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Like many others, I first heard about the work of the late Hans Rosling through his TED lectures, in which his animated bubbles (nations over the decades shown as bubbles proportional to population size, rising or falling against some criterion, such as lifespan) revealed the mostly good news about human progress across the world. The lecture content was not a surprise. For decades the UN, WHO and other institutions had been showing welcome improvements in health and educational attainments in formerly poor countries. Documentaries in the 1980’s and 1990’s had illustrated the living circumstances of people at different levels of income. I can still remember an African man at the lowest living standards proudly showing off his heart-breaking annual material gains: a good shirt, a pair of trousers, and some shoes. The daily battle of the poor to get water, firewood and other necessities was contrasted at the end of the scale with a middle income European, where water came without any problem from taps in the home, the toilets flushed, and electricity and food were always available. It was all the more impactful because the Austrian’s income was low and his flat was modest, but it seemed bathed in luxury when set in global context.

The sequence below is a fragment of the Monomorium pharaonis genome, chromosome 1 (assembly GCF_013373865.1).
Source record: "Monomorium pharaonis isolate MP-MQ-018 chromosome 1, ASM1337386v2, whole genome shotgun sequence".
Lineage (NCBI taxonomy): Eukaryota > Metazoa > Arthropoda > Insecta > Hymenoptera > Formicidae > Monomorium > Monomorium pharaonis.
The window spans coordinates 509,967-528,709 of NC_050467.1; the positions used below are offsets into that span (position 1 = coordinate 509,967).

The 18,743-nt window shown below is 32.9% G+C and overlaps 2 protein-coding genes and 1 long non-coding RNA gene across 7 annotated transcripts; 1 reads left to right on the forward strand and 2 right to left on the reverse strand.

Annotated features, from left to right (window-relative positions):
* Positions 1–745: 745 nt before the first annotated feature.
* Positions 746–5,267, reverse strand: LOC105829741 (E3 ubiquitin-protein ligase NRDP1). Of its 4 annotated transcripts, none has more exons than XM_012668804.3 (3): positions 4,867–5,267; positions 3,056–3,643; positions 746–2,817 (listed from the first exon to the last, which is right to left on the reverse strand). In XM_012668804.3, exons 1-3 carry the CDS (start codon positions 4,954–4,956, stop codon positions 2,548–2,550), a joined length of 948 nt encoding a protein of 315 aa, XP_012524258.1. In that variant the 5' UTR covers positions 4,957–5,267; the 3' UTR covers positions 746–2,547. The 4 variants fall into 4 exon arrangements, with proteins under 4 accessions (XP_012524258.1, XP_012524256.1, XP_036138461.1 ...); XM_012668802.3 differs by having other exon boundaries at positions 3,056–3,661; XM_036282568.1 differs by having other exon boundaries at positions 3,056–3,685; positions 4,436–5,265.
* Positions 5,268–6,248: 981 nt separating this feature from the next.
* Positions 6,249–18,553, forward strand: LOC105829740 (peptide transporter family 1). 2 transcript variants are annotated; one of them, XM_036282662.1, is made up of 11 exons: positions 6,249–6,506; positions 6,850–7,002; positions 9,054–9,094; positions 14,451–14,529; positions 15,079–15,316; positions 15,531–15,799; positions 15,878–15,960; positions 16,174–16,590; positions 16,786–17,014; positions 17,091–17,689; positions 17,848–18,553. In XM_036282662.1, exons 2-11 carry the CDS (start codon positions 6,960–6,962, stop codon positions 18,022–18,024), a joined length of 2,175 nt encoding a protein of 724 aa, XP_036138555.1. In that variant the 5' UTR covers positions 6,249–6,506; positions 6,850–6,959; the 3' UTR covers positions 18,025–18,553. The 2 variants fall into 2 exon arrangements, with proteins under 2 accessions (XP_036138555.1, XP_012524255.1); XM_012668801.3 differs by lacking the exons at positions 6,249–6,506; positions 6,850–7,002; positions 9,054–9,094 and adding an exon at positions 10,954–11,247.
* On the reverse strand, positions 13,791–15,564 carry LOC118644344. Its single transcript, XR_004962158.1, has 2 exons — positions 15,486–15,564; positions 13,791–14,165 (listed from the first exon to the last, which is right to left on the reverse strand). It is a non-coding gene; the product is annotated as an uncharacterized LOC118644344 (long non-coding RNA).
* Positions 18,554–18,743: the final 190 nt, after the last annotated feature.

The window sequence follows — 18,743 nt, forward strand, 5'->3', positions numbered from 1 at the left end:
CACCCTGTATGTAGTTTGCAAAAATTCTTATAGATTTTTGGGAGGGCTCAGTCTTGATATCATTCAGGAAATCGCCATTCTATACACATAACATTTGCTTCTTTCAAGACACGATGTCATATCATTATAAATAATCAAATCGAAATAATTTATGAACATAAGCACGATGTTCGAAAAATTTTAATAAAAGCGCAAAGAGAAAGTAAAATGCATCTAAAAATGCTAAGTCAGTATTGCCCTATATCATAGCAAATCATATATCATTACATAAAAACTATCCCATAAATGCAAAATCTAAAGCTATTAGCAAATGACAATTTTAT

This good message was amplified by many authors. Matt Ridley’s “Rational Optimist” was an excellent example. For centuries having light at home was a cumbersome and expensive business. The Romans had oil lamps with simple wicks. Candles were a great improvement, paraffin lamps with mantles (I grew up with those) an improvement on candles, and then incandescent bulbs were a paradigm shift, making night work possible. Since then the cost of lighting has fallen even further, with LED lighting consuming a fraction of the wattage of the older lamps. A good story of human ingenuity.

Hans Rosling, with whom I shared a Nobel Prize in 1985, follows a noble tradition of clear-headed helpfulness. A doctor specialising in public health, he used research to focus efforts on bringing health to poor (and poorly ) countries. Like all good educators, he begins with a quiz. The revelation of ignorance is the beginning of wisdom. I did pretty well on his questions, but felt I had cheated. From previous publications and some of my reading I knew the global story was a good one, so if in doubt I just went for the most positive outcomes. There are 13 questions, and I claim 9 right. By the way, question 7 is about the number of deaths from natural disasters. Page 5 says the deaths halved over the last 100 years (true) but page 271 says they doubled. Not good to criticize punters for getting questions wrong if the book can’t consistently get the answers right.